Is Blue Nile Back?
Matthew is a member of The Motley Fool Blog Network -- entries represent the personal opinion of the blogger and are not formally edited.
They were supposed to be one of the jewels of e-commerce; they were supposed to disrupt an industry that needed to put the consumer back in control. For a while it looked like they were doing just that. Then the recession hit, compounded by a revolving door in the C-Suite and Blue Nile (NASDAQ: NILE) found itself as a tarnished gem that was tossed aside by investors and consumers alike.
That was until they reported their second quarter earnings which included revenue growth of 13%, sending shares up as much as 45%. Revenue of $91 million was ahead of the $88.9 million the street was looking for while earnings of $0.11 a share were also higher than the $0.07 a share analysts were predicting. For the first time in a long time it looks like Blue Nile might be back on track to disrupt the jewelry industry.
In their earnings press release CEO Harvey Kanter summed up the quarter by saying, “We are pleased to report significant revenue growth along with improved profitability, and we are especially excited about the continued acceleration in the sales of engagement products. This affirms that our current strategy is working, particularly with favorable conditions in the diamond supply market. As we move forward, we are very excited about our plans to ignite growth in the sales of our non-engagement products through the evolution of our assortment.” While it is nice to see a pickup in sales of engagement products, the key growth driver will be in their ability to take market share in the non-engagement market. For most of us, an engagement purchase is a one-time event, meaning that Blue Nile has to continue to find new customers. The buying of jewelry for every other occasion is recurring revenue stream that could stabilize their sales and profits if they can take advantage of it.
Unfortunately, from my own personal experience, they haven’t offered a very compelling product line to turn me into a return customer. When I tried to buy my wife something for Christmas, the bracelet I picked turned out to be too big and because of its construction could not be altered. We sent it back without a problem, but she couldn’t find anything else she liked on their website. I really hope that the evolution of their assortment does indeed prove to be a compelling proposition to draw customers to return. Otherwise they’ll always be a one and done shopping experience instead of a trusted lifelong partner.
The problem that I see is their need to improve the value proposition they are offering customers. On the engagement side, their whole competitive advantage stems from being a viable alternative to Tiffany (NYSE: TIF) or Signet Jewelers (NYSE: SIG), whose stores include Kay Jewelers and Jared. They offer potential customers education, pricing and a less pressure filled convenient environment that they cannot find in stores.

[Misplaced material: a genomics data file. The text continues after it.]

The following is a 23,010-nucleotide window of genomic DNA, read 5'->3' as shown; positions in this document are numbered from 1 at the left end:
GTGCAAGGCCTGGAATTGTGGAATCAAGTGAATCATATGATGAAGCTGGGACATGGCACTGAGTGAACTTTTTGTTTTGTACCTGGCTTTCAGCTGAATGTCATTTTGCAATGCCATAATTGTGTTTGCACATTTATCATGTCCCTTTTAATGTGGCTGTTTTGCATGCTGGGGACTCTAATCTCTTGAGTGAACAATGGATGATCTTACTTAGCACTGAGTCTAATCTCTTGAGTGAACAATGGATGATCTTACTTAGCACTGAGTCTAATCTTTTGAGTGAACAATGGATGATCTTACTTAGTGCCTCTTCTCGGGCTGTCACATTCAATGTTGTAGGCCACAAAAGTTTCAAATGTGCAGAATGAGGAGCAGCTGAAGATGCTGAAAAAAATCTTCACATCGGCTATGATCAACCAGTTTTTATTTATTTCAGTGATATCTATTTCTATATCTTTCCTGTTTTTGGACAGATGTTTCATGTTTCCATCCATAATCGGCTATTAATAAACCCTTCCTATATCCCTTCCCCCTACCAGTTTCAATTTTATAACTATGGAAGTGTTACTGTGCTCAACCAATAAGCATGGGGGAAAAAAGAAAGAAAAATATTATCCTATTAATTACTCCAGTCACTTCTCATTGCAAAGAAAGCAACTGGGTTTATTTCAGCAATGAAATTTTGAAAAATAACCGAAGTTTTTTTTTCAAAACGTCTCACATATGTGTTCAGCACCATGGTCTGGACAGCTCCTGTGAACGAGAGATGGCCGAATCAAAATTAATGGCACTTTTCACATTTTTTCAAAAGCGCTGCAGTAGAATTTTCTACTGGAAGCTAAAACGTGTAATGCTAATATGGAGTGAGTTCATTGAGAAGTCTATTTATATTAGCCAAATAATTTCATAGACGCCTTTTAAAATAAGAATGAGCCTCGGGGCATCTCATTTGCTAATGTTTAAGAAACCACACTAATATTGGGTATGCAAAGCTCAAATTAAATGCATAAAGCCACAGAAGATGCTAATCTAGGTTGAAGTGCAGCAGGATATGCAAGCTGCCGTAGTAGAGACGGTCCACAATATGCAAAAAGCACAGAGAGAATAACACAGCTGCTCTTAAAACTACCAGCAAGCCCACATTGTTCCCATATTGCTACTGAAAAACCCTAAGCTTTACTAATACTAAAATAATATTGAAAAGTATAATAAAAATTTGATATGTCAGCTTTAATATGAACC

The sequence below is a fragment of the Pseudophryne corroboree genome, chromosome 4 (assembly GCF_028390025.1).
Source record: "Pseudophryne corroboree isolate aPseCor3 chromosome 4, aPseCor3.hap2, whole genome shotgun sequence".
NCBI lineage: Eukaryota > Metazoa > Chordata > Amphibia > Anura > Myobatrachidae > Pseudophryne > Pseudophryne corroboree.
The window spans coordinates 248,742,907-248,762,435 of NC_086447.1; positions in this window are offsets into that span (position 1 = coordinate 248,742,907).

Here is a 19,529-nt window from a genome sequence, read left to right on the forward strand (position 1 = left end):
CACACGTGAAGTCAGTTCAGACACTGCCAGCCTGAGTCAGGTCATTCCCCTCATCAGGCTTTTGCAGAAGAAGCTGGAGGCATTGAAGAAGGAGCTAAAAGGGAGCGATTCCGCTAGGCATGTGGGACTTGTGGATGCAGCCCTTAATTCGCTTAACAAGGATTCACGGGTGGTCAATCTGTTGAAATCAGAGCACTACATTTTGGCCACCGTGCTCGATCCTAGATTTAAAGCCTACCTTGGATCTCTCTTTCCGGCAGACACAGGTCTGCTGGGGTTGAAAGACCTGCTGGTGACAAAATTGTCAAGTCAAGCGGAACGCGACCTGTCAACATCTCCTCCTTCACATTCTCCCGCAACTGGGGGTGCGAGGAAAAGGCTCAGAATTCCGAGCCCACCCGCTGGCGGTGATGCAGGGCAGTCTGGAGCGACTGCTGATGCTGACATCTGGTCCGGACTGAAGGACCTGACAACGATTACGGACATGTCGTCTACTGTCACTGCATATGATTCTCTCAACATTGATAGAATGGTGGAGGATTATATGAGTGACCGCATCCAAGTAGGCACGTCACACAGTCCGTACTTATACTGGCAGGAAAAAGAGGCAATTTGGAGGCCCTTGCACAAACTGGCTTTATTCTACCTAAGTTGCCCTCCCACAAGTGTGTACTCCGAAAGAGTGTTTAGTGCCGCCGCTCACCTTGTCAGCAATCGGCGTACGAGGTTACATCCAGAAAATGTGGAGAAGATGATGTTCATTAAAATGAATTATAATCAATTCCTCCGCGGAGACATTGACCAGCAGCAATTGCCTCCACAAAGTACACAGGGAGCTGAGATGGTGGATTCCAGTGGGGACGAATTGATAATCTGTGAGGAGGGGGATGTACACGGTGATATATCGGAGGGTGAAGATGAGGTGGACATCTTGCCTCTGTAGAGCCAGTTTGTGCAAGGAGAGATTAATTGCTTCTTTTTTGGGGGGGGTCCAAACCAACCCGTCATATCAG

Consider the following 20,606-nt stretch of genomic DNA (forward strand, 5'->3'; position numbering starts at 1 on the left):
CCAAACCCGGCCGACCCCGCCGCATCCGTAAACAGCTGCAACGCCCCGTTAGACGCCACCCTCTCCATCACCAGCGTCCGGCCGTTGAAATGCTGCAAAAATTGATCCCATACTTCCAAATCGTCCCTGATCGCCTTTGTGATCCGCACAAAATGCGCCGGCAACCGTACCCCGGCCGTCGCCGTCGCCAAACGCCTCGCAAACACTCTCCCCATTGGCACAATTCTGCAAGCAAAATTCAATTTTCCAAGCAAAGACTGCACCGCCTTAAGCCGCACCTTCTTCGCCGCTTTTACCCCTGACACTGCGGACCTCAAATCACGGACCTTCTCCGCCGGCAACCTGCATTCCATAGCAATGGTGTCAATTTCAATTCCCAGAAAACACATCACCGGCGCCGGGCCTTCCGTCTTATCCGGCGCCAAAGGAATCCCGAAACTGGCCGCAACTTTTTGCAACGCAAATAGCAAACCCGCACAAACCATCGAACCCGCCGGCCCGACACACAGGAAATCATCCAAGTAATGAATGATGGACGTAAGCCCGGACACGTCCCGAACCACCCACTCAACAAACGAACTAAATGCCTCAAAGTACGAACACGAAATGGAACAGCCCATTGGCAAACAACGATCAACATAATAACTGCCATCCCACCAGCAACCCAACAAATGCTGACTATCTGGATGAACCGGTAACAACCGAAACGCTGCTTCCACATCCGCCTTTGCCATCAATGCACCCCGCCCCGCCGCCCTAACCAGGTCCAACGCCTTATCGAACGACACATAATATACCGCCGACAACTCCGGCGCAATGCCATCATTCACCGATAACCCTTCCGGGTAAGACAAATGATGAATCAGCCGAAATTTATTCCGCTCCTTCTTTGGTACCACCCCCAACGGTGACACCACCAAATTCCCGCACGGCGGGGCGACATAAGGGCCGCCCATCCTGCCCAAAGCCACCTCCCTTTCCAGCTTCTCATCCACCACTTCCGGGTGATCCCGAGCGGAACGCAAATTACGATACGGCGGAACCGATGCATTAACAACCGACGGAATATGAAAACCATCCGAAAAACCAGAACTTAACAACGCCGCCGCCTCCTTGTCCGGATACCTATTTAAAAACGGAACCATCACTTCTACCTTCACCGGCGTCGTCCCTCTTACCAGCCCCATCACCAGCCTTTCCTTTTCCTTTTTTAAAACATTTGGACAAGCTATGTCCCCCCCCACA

On the non-engagement side customers can of course go back to any of the brick and mortar locations mentioned above and find something nice, but you pay for the overhead and markups. For everyday jewelry, a trip to Kohl’s (NYSE: KSS) or JC Penney (NYSE: JCP) can easily do the trick. But in that case you’re paying again for overhead and while you might pay a more value orientated price, the quality isn’t the same.
This is where Blue Nile stands to gain. If they can offer exceptional products at value pricing they have the potential to offer a really compelling advantage to customers. They have the advantage of online scale to go with an advantage cost structure, but it’s the delivery of a value proposition that they’ve yet to truly take advantage of. You can see why I’m concerned when you look at how they are not growing this business; they saw non-engagement sales of $24.2 for the quarter, just slightly over the $23.8 million for the same quarter last year. Compare this to their engagement sales, which grew by $8.5 million over the same time frame.
While it was nice to see this beaten down name get a nice boost, one quarter doesn’t necessarily mean they’ve turned things around. I’d like to see meaningful growth in their non-engagement business before giving them the green light. While I’m out of special occasions until Christmas, they better not continue to disappoint customers like me again if they want to continue on their track of disruption and value creation.
latimerburned owns shares of and has an options position in Blue Nile. The Motley Fool owns shares of Tiffany & Co. Motley Fool newsletter services recommend Blue Nile. Try any of our Foolish newsletter services free for 30 days. We Fools may not all hold the same opinions, but we all believe that considering a diverse range of insights makes us better investors. The Motley Fool has a disclosure policy.If you have questions about this post or the Fool’s blog network, click here for information.